# NpN bipolar transistor current gain

• Azelketh
In summary: "beta" is a measure of how much voltage gain is achievable...& "gm" is a measure of how much current gain is achievable.
Azelketh
I have been studying npn bipolar transistors and how to apply gain to the current in a circuit, yet i simply do not comprehend how altering the base - emitter current can effect the emitter - collector current,
can anyone here explain how altering the base - emitter current effects the emitter - collector current?

https://www.physicsforums.com/tags.php?tag=transistor

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The base region is very thin, around 1.0 micron or less. The b-e & c-b junctions are in extreme proximity. When forward biased, the b-e jcn base emits holes towards the emitter, & the emitter emits electrons towards the base. The holes reach the emitter & recombine just as would in a diode. But because the base region is so thin, the electrons emitted from the emitter pass right through the base before having a chance to recombine, & are colected by the collector.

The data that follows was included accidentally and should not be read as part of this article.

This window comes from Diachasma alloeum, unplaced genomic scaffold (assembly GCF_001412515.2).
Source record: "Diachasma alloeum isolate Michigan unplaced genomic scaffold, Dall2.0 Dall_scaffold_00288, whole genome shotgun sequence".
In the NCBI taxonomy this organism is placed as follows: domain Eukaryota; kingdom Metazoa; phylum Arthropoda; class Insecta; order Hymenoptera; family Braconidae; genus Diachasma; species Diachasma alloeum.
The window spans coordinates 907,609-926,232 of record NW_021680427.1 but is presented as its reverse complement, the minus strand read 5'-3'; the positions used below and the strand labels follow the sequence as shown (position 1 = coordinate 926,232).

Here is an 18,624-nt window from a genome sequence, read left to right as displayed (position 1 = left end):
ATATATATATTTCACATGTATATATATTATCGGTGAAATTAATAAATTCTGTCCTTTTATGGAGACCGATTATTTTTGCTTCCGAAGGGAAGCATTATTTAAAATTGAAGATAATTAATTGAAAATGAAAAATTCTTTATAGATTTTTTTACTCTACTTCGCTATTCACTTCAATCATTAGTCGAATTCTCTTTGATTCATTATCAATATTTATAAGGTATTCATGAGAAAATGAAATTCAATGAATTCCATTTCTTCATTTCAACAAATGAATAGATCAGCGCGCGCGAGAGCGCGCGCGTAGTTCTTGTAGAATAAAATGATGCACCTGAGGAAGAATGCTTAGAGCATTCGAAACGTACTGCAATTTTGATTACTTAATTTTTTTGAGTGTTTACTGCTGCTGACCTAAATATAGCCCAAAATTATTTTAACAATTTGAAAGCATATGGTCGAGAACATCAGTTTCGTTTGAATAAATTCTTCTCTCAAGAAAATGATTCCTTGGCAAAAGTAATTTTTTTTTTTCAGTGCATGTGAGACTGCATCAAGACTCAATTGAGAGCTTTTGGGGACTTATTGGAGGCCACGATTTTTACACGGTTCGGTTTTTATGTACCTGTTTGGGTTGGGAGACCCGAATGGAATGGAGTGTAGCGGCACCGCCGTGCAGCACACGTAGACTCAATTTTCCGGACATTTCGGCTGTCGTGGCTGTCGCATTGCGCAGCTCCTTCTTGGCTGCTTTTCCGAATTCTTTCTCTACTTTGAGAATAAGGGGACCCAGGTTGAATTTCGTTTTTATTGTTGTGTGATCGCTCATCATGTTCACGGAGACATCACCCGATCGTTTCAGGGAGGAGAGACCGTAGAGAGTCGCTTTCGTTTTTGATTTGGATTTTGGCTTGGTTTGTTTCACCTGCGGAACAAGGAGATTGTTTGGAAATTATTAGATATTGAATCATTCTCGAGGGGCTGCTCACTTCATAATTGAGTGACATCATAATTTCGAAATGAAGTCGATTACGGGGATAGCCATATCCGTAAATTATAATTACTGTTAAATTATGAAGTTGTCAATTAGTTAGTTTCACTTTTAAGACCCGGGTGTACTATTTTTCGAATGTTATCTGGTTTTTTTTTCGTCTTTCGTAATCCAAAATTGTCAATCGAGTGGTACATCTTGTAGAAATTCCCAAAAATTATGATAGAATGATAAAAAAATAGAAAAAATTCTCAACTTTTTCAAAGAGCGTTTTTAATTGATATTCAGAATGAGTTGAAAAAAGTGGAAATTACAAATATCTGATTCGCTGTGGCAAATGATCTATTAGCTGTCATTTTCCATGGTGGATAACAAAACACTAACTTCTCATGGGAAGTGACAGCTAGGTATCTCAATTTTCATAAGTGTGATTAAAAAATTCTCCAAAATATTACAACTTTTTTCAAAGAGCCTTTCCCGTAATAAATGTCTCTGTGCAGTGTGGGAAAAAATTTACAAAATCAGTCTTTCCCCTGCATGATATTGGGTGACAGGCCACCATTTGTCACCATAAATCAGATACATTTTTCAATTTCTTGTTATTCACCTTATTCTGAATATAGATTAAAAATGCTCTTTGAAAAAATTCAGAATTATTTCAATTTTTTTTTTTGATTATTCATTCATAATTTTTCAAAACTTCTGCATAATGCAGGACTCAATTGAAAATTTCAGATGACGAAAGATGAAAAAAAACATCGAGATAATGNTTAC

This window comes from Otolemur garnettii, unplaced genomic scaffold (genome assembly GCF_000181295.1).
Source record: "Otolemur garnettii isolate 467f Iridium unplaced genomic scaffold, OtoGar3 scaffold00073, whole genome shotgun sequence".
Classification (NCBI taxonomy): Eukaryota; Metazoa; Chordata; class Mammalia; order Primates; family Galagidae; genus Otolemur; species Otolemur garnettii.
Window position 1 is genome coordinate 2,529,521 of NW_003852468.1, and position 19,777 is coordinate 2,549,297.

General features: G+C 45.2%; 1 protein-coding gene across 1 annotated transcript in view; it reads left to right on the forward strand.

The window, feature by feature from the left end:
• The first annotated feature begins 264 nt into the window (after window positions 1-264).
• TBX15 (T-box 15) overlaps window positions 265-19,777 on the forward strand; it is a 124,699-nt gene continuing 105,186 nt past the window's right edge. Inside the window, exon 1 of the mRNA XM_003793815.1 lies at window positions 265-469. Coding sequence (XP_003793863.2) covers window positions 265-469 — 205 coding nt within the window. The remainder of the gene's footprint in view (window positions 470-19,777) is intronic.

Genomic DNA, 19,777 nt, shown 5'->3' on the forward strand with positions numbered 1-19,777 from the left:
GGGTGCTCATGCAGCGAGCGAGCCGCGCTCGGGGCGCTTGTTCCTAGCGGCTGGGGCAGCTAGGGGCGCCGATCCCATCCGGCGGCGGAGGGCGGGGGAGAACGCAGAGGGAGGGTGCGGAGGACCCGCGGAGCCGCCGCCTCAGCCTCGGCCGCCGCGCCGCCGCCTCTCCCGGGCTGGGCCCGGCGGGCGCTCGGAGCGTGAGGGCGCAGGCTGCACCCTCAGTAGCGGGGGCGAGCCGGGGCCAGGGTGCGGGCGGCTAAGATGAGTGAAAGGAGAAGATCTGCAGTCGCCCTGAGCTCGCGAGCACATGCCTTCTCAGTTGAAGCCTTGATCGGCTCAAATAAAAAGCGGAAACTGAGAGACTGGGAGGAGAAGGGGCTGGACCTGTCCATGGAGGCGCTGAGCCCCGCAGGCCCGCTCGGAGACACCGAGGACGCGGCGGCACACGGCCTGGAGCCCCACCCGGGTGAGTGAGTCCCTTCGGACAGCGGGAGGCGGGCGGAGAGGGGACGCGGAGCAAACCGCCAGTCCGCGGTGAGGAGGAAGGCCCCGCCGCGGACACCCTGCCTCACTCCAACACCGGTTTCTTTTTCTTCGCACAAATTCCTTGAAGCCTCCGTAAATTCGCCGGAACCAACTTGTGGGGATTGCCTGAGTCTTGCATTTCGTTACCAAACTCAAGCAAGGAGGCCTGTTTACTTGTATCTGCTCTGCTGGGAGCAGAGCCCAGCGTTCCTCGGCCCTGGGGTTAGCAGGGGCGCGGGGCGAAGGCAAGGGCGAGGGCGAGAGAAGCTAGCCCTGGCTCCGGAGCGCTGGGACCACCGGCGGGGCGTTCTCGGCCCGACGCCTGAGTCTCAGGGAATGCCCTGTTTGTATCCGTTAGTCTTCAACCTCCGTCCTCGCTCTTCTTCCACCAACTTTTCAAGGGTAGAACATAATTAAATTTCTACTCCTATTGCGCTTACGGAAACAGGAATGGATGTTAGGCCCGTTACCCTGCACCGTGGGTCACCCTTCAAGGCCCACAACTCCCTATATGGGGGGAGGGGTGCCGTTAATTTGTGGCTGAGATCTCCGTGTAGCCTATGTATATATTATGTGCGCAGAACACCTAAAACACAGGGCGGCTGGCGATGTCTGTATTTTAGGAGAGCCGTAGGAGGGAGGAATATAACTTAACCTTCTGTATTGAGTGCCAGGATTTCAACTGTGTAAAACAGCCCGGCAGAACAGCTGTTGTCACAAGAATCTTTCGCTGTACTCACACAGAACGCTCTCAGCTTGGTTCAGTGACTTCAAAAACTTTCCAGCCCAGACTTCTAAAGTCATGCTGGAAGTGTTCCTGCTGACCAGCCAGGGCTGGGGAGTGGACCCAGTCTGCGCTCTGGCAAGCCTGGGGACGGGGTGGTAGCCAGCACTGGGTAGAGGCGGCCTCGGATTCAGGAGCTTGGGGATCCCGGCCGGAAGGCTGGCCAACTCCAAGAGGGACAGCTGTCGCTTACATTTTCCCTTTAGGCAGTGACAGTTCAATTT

If an ac signal is superimposed on the b-e jcn, then the number of electrons emitted varies w/ the ac signal amplitude. Thus the number of electrons collected per unit time, collector current Ic, varies in proportion to the ac signal.

In a nutshell, a bjt operates on 3 events:

1) emission
2) diffusion/drift through very thin base region
3) collection

The bjt works, again, only because the base is extremely thin. If the base was very wide, say 1.0 mm, the electrons from the emitter would almost all recombine in the base & few reach the collector. Then it is nothing more than a pair of diodes w/ a common anode (npn). Does this help?